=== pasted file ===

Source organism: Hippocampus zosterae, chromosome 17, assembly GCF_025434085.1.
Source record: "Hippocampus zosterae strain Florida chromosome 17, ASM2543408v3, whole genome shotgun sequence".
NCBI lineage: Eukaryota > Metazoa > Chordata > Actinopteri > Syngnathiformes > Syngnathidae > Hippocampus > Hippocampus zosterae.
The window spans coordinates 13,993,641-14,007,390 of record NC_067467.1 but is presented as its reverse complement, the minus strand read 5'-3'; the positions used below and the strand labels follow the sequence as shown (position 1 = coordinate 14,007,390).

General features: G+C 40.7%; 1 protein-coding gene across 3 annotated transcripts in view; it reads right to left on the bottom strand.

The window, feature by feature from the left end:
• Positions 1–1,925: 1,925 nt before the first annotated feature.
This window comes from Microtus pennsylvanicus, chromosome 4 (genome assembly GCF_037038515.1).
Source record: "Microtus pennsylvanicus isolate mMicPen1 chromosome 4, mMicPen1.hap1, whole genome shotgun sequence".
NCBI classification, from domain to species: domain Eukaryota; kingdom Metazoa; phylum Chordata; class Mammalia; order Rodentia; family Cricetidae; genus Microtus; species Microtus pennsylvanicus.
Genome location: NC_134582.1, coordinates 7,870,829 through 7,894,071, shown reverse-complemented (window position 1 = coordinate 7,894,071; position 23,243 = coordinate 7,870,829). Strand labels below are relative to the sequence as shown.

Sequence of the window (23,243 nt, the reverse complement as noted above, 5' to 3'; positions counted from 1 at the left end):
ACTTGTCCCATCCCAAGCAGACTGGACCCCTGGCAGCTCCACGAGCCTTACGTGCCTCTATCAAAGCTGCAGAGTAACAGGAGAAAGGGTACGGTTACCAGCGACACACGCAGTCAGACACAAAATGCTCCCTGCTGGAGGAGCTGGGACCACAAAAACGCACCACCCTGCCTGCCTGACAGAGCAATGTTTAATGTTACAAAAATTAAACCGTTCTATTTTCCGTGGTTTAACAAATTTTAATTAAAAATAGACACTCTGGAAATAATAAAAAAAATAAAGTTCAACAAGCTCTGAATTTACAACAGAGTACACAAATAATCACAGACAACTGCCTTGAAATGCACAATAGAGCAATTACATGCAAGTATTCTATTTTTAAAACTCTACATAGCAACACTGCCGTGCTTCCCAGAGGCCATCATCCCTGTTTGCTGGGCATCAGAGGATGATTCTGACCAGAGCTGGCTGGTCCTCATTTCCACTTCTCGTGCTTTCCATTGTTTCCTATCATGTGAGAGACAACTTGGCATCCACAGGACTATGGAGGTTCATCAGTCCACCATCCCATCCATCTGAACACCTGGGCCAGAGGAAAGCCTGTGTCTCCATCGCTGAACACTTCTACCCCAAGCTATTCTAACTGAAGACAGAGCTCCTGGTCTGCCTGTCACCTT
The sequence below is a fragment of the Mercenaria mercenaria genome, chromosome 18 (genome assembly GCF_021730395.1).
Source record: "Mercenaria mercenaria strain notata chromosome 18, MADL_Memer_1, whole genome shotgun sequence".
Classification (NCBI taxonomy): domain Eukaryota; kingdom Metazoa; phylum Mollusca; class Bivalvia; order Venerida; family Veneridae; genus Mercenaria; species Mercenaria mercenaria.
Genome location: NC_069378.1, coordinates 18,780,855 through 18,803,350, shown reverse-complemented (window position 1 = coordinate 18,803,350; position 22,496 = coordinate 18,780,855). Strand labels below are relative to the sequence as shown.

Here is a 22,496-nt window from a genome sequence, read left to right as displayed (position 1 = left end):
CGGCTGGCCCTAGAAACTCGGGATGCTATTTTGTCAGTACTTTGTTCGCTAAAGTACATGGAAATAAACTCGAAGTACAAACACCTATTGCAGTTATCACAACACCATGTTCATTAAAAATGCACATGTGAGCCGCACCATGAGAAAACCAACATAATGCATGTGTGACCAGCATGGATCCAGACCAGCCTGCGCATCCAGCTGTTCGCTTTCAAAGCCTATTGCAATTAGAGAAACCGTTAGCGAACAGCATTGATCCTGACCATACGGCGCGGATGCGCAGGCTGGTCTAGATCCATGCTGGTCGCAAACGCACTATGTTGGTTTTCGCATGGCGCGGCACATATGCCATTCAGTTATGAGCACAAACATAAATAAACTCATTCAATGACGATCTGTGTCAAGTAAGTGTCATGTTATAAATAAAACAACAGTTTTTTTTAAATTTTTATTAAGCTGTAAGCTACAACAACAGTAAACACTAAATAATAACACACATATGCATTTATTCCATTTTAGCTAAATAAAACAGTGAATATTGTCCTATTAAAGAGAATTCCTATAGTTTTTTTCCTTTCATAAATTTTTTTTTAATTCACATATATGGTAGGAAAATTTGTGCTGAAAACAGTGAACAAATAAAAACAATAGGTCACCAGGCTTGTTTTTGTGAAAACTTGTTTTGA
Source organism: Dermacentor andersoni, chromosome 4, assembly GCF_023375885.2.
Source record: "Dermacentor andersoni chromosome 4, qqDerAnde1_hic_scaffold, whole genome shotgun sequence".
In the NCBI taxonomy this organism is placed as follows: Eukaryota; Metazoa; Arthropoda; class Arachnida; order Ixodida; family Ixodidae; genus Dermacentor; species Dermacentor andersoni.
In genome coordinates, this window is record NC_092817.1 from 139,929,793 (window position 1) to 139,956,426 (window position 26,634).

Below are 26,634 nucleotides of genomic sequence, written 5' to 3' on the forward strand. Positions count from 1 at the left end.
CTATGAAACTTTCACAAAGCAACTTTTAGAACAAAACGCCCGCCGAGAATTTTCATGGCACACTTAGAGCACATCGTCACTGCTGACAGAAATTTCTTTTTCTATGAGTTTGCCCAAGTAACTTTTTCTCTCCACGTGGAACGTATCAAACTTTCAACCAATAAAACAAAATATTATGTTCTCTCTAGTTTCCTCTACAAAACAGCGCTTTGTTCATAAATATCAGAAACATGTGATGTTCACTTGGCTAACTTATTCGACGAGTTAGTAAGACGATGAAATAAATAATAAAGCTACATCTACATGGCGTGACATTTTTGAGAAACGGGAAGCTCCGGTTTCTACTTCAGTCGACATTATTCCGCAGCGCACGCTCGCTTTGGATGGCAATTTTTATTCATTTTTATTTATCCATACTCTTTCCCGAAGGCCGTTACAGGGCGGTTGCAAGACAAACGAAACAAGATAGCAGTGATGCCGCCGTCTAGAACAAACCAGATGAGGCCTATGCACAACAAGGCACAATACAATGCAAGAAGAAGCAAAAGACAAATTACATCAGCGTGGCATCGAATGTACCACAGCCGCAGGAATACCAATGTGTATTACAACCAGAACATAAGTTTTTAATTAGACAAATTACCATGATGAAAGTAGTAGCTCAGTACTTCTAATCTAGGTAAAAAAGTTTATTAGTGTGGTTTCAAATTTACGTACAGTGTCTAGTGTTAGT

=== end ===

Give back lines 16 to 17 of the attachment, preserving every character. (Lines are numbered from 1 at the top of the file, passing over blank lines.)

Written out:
Classification (NCBI taxonomy): domain Eukaryota; kingdom Metazoa; phylum Mollusca; class Bivalvia; order Venerida; family Veneridae; genus Mercenaria; species Mercenaria mercenaria.
Genome location: NC_069378.1, coordinates 18,780,855 through 18,803,350, shown reverse-complemented (window position 1 = coordinate 18,803,350; position 22,496 = coordinate 18,780,855). Strand labels below are relative to the sequence as shown.